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Friday, August 19, 2016

Comparison Obsession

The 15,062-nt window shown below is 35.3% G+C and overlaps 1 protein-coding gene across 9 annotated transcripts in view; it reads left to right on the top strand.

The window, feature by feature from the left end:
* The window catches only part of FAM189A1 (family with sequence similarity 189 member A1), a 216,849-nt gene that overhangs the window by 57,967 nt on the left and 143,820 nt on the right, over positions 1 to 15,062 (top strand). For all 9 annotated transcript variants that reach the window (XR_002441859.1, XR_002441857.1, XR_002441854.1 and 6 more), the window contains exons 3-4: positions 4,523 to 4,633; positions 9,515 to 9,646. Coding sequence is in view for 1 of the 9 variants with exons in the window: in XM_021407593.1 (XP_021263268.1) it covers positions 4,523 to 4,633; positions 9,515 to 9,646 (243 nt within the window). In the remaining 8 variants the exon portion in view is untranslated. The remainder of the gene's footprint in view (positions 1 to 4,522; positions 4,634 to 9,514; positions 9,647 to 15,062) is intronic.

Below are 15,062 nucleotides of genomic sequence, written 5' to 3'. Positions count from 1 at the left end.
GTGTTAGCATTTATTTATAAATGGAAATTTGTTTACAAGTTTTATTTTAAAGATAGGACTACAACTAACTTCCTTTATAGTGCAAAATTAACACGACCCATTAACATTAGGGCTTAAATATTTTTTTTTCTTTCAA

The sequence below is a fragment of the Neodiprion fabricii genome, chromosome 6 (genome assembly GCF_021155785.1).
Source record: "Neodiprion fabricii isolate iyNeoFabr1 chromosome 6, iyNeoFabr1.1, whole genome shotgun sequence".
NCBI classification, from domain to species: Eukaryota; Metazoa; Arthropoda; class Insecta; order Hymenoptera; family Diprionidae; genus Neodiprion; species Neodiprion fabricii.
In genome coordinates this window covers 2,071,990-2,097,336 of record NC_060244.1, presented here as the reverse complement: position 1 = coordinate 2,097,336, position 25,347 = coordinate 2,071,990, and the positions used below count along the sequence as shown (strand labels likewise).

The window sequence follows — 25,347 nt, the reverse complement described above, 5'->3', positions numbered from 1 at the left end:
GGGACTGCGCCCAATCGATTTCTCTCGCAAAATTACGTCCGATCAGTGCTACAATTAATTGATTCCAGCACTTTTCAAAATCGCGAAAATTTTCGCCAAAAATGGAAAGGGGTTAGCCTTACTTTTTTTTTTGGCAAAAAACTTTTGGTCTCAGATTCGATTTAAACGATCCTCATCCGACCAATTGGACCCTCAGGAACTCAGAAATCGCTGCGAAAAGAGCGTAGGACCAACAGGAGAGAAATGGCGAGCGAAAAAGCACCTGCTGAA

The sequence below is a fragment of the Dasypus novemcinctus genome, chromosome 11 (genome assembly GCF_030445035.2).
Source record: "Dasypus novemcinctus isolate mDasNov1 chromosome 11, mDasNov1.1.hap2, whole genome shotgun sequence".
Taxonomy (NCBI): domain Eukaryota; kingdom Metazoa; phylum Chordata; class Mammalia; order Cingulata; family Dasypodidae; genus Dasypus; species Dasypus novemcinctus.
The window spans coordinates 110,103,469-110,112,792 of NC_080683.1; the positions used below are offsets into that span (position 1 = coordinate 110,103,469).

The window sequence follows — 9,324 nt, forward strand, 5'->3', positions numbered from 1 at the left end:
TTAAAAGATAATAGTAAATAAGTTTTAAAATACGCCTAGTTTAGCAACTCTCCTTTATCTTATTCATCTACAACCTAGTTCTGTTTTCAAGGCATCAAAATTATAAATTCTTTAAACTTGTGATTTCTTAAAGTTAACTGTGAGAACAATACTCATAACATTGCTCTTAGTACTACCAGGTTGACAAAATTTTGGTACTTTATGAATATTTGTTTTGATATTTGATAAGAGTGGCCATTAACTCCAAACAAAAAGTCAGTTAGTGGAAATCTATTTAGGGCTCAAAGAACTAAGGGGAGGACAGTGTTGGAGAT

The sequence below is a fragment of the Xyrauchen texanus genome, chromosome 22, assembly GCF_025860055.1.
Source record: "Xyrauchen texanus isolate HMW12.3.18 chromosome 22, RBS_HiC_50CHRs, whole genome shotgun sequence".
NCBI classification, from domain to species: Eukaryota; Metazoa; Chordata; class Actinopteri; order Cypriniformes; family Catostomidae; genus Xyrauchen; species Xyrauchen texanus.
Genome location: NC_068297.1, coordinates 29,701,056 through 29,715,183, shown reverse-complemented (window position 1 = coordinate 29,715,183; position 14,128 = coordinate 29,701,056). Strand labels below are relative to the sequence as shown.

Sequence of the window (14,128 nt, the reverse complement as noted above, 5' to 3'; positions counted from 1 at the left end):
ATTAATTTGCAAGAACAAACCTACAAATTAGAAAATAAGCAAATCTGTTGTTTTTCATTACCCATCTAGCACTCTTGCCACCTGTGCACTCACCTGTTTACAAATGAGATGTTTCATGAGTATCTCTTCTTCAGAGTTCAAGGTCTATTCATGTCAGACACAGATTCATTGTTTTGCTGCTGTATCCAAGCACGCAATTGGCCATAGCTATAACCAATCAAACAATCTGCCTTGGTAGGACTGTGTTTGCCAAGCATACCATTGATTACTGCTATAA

It's about that time we have made it to the end of the week with these words of wisdom Read: Matthew 20:1-16 Bible in a Year: Psalms 103-104; 1 Corinthians 2 Don’t I have the right to do what I want with my own money? Or are you envious because I am generous? —Matthew 20:15 Thomas J. DeLong, a professor at Harvard Business School, has noted a disturbing trend among his students and colleagues—a “comparison obsession.” He writes: “More so than ever before, . . . business executives, Wall Street analysts, lawyers, doctors, and other professionals are obsessed with comparing their own achievements against those of others. . . . This is bad for individuals and bad for companies. When you define success based on external rather than internal criteria, you diminish your satisfaction and commitment.” Comparison obsession isn’t new. The Scriptures warn us of the dangers of comparing ourselves to others. When we do so, we become proud and look down on them (Luke 18:9-14). Or we become jealous and want to be like them or have what they have (James 4:1). We fail to focus on what God has given us to do. Jesus intimated that comparison obsession comes from believing that God is unfair and that He doesn’t have a right to be more generous to others than He is to us (Matt. 20:1-16). By God’s grace we can learn to overcome comparison obsession by focusing on the life God has given to us. As we take moments to thank God for everyday blessings, we change our thinking and begin to believe deep down that God is good. —Marvin Williams I need a better focus, Lord. Help me to keep my eyes off others and instead on You and Your good heart for all of us. God expresses His goodness to His children in His own way. INSIGHT: Jesus taught the parable of the workers in the vineyard (Matt. 20:1-16) to show His disciples the generous heart of God. God is not unjust. He has no favorites and treats every Christian generously and equally (vv. 13-15). Paul later taught this same truth: “There is no favoritism with [God]” (Eph. 6:9; Col. 3:25). This extends to believers and the way we view others (1 Tim. 5:21). Sim Kay Tee

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